Nory and Sean are probably the strongest fifteen year olds in any story. They did what most couldn't i know that i certainly couldn't. To be able to take the journey to Galaway just on the hope that there will be ships there to take them to America. Not even sure they set off knowing that if they did stay they would starve. Miles and Miles with just one cart and a dream. Its quite empowering and shows us just how easy our lives really are. Of course Nory and Sean don't really exist but in a way they did. Hundreds of people made the journey as Nory and Sean did to America. Who knows what they went through, what they saw, or even how many of them even made it. But Patricia did an amazing job creating a story that we could believe and at least give us a chance to imagine and feel as if we were part of their journey. Thats what i believe the lesson is here. To remind us what the past generations had to go through and just where we would be without them.
    I read this book in three days. Sounds impossible especially how busy one can be. But with a story so amazing as this one its hard to put down to eat and sleep. I encourage you to read this book. Even if its not the first you would pick. But because i think we all need to reminded how good our lives really are.

    1 out of 1 people found this review helpful.

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  • Anonymous

    Posted May 15, 2012

    Awsome

    Great book club book

    1 out of 1 people found this review helpful.

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  • Anonymous

    Posted January 15, 2012

    Great

    Gret book!

    1 out of 2 people found this review helpful.

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  • Anonymous

    Posted July 6, 2009

    Juv Historical Fiction

    Great book about a young girl and boy who leave Ireland during the Irish Potato famine and make their way to NYC to join relatives. At times heart-wrenching, but in the end uplifting. A great Book Report book. Short, but leaves lots of room for additional reserach about Ireland, Potato Famine, Immigration. There are campanion books, but each book can stand alone. Excellent Writer.

    1 out of 1 people found this review helpful.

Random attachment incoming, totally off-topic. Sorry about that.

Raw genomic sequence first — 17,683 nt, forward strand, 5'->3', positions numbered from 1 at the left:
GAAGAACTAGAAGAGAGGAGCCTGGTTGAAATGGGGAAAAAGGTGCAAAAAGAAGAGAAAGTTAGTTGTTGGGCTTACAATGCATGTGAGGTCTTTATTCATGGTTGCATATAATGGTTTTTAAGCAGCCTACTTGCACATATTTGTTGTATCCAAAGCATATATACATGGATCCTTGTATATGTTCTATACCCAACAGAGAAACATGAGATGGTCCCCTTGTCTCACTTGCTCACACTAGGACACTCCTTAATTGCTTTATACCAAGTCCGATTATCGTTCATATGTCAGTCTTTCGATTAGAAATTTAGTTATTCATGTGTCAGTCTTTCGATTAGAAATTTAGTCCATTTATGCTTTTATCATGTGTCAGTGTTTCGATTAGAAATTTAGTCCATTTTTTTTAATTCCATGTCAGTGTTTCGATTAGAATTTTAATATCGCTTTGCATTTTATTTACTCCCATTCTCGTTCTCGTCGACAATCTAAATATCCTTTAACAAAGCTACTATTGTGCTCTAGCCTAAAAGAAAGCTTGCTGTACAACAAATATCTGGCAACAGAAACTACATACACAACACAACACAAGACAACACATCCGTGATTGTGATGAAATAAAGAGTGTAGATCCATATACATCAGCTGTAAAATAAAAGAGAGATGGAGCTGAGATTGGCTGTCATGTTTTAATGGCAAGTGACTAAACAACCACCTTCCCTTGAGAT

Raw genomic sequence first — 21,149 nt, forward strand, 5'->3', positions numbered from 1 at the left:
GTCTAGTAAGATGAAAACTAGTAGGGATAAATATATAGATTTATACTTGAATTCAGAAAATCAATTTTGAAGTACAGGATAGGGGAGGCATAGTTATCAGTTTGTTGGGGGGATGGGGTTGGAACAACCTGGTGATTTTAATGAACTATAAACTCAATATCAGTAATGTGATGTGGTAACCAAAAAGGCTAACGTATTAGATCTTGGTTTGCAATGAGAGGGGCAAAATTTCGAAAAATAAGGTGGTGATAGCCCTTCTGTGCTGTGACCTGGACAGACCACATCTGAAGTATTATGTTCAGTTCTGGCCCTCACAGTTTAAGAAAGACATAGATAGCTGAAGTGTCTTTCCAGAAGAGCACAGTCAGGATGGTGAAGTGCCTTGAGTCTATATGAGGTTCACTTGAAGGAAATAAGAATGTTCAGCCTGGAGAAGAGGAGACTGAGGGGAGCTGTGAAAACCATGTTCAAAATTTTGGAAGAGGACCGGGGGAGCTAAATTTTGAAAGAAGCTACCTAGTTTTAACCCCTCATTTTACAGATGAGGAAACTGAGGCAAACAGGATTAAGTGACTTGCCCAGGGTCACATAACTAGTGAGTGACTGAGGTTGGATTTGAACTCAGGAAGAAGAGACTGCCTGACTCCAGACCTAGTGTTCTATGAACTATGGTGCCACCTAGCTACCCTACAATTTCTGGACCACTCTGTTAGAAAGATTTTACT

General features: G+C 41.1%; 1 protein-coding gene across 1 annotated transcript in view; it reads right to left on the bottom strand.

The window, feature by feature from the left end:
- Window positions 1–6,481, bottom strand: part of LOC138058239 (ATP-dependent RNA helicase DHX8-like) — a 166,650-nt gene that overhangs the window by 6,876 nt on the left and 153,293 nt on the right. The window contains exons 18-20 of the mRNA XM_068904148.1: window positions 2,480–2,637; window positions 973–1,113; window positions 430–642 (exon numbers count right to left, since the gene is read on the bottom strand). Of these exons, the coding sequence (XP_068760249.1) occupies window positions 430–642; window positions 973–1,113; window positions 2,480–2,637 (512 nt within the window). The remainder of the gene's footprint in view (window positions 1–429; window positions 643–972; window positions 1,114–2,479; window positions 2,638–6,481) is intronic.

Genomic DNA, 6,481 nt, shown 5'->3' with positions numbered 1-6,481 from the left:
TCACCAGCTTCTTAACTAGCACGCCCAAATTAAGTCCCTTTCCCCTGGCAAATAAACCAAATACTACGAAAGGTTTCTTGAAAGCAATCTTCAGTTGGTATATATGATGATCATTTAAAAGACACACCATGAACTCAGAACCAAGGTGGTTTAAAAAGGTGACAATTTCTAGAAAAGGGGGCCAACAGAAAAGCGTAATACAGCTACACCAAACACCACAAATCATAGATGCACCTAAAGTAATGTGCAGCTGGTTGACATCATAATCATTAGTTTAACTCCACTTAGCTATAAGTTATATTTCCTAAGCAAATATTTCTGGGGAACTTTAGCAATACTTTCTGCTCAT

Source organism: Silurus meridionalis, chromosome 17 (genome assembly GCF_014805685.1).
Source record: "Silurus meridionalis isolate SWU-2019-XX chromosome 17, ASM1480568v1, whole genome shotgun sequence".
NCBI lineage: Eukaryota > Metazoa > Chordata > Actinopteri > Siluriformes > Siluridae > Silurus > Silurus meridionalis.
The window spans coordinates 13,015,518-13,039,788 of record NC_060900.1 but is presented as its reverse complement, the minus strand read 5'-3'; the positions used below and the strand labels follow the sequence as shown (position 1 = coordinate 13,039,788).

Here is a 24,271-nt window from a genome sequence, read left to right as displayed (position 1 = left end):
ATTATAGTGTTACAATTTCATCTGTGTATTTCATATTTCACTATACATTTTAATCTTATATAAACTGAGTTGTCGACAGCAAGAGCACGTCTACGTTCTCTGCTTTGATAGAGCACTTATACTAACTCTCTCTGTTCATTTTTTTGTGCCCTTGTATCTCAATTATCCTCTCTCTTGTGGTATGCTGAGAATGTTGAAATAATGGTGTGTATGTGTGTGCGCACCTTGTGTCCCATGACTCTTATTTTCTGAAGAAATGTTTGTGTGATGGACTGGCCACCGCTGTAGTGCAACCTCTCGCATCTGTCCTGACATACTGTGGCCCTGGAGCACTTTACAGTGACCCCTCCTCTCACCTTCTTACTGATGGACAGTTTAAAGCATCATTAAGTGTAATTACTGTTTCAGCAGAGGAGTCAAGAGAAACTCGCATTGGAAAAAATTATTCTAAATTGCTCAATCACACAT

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  • Anonymous

    Posted March 25, 2007

    Don¿t miss the best book ever, Maggie¿s Door!!!!!!

    Summary This book is told from two points of view. A girl named Nory and her neighbor and friend, Sean. It is about most of the people from a big village and many more from the same area trying to get to America from Maidin Bay which is in Ireland. There was a food starvation period and all the plants died so there is no more food. This is a great story that will tell you about an amazing journey and relationships that are broken by its hardships. This book is amazing so you should read it now. What I liked about the book What I liked about the book is how it was told by two people and the two totally different adventures. Also the whole time I wanted to read more and more. It was also an interesting story and how things happened are what you wouldn¿t have guessed and you could feel how the characters were feeling. Also you could relate to the characters and how the story went. That is why I liked the book, Maggie¿s Door. What I disliked about the book The one and only thing I disliked about the book is that in some parts I didn¿t know what was going on or what was happening. At times they showed the action before they said what happened and that¿s why I couldn¿t always follow along.

    1 out of 1 people found this review helpful.

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  • Anonymous

    Posted March 1, 2005

    great sequel

    i luv this book, too. it was a perfect sequel to nory ryan's song, full of hope and sadness. i loved it.

    1 out of 1 people found this review helpful.

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  • Anonymous

    Posted November 22, 2007

    Horrible

    This book was horrible from the beginning. It was very confusing and hard to follow. If this was the last book on Earth, I would certainly NOT read it.

    0 out of 2 people found this review helpful.

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  • Anonymous

    Posted March 11, 2007

    hard to understand

    The begining of this book was really hard to follow i couldn't understand it. I always fell asleep when i read this book

    0 out of 3 people found this review helpful.

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  • Anonymous

    Posted March 11, 2005

    So good, i'm a little ashamed

    I, unfortunately didn't get to read Nory Ryan's Song b/c I am clueless and didn't know that it was a sequel. I'm a little ashamed though b/c i saw it in my school library and it was short so i picked it up. I didn't understand I was about to read a FANTASTIC book, oh yeah and i feel a lil' old for it.

    0 out of 2 people found this review helpful.

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  • Anonymous

    Posted December 4, 2004

    Great Sequel

    This book was a great sequel to Nory Ryan's song! I would recomend reading Nory Ryan's Song first though. I thought the story and plot behind this book was really great and the topic was interesting. It was very devastating to me to see what children in Ireland were going thru during the Great Potato Famine.

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    Posted April 1, 2010

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    Posted August 15, 2011